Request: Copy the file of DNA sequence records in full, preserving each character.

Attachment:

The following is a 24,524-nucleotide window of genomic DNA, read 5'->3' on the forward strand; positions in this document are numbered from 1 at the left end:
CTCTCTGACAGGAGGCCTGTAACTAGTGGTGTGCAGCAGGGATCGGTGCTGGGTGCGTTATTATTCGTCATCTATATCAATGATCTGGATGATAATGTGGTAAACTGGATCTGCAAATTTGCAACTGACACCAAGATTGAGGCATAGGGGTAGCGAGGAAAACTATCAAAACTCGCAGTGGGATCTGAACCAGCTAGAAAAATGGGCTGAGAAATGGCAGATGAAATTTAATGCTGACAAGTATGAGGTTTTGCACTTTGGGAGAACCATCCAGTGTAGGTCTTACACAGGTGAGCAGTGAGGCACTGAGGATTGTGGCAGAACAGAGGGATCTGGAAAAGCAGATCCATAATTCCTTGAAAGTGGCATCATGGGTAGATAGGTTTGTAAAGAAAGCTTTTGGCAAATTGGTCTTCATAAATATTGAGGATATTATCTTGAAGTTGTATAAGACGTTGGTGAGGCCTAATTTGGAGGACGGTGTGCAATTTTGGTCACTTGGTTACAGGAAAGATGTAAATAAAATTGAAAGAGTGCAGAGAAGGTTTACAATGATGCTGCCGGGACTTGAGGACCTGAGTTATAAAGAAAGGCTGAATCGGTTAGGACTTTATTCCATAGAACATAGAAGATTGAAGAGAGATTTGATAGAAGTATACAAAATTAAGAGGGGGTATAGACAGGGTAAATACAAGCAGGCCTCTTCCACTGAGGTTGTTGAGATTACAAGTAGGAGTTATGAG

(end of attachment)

The following is a 24,524-nucleotide window of genomic DNA, read 5'->3' on the forward strand; positions in this document are numbered from 1 at the left end:
CTCTCTGACAGGAGGCCTGTAACTAGTGGTGTGCAGCAGGGATCGGTGCTGGGTGCGTTATTATTCGTCATCTATATCAATGATCTGGATGATAATGTGGTAAACTGGATCTGCAAATTTGCAACTGACACCAAGATTGAGGCATAGGGGTAGCGAGGAAAACTATCAAAACTCGCAGTGGGATCTGAACCAGCTAGAAAAATGGGCTGAGAAATGGCAGATGAAATTTAATGCTGACAAGTATGAGGTTTTGCACTTTGGGAGAACCATCCAGTGTAGGTCTTACACAGGTGAGCAGTGAGGCACTGAGGATTGTGGCAGAACAGAGGGATCTGGAAAAGCAGATCCATAATTCCTTGAAAGTGGCATCATGGGTAGATAGGTTTGTAAAGAAAGCTTTTGGCAAATTGGTCTTCATAAATATTGAGGATATTATCTTGAAGTTGTATAAGACGTTGGTGAGGCCTAATTTGGAGGACGGTGTGCAATTTTGGTCACTTGGTTACAGGAAAGATGTAAATAAAATTGAAAGAGTGCAGAGAAGGTTTACAATGATGCTGCCGGGACTTGAGGACCTGAGTTATAAAGAAAGGCTGAATCGGTTAGGACTTTATTCCATAGAACATAGAAGATTGAAGAGAGATTTGATAGAAGTATACAAAATTAAGAGGGGGTATAGACAGGGTAAATACAAGCAGGCCTCTTCCACTGAGGTTGTTGAGATTACAAGTAGGAGTTATGAG